Defense Date

2017

Document Type

Dissertation

Degree Name

Doctor of Philosophy

Department

Systems Modeling and Analysis

First Advisor

Dr. Jason Merrick

Abstract

Our main objective is to improve decision making in counterterrorism applications by implementing expected utility for prescriptive decision making and prospect theory for descriptive modeling. The areas that we aim to improve are behavioral modeling of adversaries with multi objectives in counterterrorism applications and incorporating risk attitudes of decision makers to risk matrices in assessing risk within an adversarial counterterrorism framework. Traditionally, counterterrorism applications have been approached on a single attribute basis. We utilize a multi-attribute prospect theory approach to more realistically model the attacker’s behavior, while using expected utility theory to prescribe the appropriate actions to the defender. We evaluate our approach by considering an attacker with multiple objectives who wishes to smuggle radioactive material into the United States and a defender who has the option to implement a screening process to hinder the attacker. Next, we consider the use of risk matrices (a method widely used for assessing risk given a consequence and a probability pairing of a potential threat) in an adversarial framework – modeling an attacker and defender risk matrix using utility theory and linking the matrices with the Luce model. A shortcoming with modeling the attacker and the defender risk matrix using utility theory is utility theory’s failure to account for the decision makers’ deviation from rational behavior as seen in experimental literature. We consider an adversarial risk matrix framework that models the attacker risk matrix using prospect theory to overcome this shortcoming, while using expected utility theory to prescribe actions to the defender.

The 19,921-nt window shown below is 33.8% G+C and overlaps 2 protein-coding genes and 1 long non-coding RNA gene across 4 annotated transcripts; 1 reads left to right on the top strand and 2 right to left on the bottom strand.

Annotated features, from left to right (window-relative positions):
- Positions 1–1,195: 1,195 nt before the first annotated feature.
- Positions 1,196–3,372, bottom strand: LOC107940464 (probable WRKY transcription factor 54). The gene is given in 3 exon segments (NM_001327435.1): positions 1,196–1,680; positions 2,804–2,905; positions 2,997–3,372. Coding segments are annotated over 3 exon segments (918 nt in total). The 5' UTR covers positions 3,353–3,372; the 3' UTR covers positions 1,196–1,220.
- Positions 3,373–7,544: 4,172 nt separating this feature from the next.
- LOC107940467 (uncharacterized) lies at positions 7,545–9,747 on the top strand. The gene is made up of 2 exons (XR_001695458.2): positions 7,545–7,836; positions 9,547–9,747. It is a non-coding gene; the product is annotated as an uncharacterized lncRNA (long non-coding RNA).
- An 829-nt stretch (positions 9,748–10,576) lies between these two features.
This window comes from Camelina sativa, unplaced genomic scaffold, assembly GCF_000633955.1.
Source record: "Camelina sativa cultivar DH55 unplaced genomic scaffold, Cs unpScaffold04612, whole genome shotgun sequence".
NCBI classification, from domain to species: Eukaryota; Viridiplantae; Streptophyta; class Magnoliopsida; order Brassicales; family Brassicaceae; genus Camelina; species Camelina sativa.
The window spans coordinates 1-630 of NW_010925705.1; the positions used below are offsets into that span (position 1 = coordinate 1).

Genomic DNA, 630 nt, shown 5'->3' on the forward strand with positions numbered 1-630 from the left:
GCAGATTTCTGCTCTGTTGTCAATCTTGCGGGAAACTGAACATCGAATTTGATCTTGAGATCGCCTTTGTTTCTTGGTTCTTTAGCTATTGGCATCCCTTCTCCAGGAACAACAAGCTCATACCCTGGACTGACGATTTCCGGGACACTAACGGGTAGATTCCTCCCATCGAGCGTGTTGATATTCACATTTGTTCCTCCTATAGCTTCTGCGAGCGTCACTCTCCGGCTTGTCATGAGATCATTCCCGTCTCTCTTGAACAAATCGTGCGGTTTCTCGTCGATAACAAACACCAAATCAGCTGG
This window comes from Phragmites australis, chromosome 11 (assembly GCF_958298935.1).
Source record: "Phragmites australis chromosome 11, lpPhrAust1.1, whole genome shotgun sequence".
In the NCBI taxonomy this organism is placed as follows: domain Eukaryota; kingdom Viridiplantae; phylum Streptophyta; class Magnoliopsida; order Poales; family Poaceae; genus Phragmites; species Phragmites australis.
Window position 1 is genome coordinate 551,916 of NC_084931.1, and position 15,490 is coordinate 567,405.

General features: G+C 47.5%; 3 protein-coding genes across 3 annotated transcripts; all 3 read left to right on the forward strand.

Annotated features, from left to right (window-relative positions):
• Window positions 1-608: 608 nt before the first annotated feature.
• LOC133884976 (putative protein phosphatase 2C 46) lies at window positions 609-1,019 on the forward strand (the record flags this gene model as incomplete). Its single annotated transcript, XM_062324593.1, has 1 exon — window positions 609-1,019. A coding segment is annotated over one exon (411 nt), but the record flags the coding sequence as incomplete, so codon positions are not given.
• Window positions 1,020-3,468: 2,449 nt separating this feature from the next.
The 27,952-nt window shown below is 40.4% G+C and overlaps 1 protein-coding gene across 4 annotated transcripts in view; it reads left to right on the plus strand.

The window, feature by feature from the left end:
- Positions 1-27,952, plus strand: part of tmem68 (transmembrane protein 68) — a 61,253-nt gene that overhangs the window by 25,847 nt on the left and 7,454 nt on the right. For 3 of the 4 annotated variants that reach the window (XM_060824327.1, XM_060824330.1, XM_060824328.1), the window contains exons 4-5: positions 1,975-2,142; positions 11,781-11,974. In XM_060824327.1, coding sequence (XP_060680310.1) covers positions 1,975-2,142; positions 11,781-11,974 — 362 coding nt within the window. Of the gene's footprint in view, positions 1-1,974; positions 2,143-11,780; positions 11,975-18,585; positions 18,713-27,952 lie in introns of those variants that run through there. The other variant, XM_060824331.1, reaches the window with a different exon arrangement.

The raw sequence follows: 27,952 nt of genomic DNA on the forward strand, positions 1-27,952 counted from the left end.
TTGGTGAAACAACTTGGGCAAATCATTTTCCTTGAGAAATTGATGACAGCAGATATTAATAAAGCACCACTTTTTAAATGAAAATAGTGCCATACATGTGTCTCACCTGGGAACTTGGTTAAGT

Rights

© The Author

Is Part Of

VCU University Archives

Is Part Of

VCU Theses and Dissertations

Date of Submission

8-9-2017

Share

COinS